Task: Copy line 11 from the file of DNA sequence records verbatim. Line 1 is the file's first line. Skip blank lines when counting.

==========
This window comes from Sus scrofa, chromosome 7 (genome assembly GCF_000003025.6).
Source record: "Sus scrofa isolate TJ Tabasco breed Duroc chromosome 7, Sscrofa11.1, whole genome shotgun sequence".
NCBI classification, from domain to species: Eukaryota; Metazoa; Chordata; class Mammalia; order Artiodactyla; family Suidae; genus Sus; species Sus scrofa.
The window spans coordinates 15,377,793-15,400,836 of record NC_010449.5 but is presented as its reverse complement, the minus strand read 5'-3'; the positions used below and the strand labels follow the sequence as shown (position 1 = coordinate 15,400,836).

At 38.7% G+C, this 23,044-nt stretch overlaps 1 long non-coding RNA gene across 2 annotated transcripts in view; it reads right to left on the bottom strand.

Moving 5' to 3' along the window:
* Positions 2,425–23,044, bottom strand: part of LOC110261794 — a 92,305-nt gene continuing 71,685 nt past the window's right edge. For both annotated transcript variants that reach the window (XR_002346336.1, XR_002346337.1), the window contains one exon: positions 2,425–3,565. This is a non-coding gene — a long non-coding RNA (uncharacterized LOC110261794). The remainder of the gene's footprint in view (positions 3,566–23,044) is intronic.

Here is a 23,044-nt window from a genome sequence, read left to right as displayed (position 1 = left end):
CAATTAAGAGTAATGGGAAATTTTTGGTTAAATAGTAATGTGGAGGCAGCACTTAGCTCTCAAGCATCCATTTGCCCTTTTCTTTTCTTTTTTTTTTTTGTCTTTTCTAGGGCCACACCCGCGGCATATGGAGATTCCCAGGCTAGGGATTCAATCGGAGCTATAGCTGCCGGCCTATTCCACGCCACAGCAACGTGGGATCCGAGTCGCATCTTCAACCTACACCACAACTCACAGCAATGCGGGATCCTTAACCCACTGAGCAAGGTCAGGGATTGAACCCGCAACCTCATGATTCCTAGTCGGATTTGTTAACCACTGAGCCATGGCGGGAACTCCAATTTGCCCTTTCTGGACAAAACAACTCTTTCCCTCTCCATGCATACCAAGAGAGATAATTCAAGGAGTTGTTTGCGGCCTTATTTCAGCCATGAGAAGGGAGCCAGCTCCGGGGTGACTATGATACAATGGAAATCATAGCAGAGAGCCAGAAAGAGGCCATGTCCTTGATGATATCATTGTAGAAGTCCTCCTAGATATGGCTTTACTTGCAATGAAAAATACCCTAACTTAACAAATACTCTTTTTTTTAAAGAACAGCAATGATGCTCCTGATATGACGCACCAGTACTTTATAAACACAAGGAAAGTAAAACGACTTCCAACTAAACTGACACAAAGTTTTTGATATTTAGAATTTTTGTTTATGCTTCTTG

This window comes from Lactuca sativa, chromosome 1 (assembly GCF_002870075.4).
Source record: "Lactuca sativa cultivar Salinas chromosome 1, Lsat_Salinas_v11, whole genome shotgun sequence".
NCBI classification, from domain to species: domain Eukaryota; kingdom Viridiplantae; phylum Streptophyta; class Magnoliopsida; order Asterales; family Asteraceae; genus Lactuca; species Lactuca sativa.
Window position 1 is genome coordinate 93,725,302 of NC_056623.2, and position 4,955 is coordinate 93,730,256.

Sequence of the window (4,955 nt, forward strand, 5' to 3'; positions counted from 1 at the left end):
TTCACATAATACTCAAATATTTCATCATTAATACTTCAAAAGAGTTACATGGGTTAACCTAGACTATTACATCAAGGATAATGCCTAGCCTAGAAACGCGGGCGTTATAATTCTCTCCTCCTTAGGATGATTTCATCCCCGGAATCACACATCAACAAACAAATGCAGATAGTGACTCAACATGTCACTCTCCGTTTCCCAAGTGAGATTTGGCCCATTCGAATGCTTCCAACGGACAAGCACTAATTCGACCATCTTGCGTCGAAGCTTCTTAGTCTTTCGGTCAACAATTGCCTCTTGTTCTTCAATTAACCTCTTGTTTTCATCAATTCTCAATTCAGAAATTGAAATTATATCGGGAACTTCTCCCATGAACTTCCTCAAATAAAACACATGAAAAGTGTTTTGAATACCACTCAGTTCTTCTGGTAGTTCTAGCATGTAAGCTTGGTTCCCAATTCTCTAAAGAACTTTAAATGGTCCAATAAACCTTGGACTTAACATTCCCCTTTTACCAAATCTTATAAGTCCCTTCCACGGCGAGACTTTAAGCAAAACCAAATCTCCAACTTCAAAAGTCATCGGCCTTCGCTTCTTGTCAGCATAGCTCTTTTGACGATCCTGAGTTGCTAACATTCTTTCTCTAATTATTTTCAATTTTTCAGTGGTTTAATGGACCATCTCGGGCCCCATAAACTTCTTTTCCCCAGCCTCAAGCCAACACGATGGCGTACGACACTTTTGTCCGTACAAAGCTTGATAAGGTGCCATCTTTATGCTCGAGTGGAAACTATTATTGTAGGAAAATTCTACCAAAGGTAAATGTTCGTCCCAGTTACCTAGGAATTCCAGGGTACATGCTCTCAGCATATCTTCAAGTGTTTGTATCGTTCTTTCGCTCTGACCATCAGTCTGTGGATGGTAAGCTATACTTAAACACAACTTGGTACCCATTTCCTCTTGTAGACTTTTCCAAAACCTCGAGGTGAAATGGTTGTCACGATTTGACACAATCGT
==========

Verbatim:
Source record: "Lactuca sativa cultivar Salinas chromosome 1, Lsat_Salinas_v11, whole genome shotgun sequence".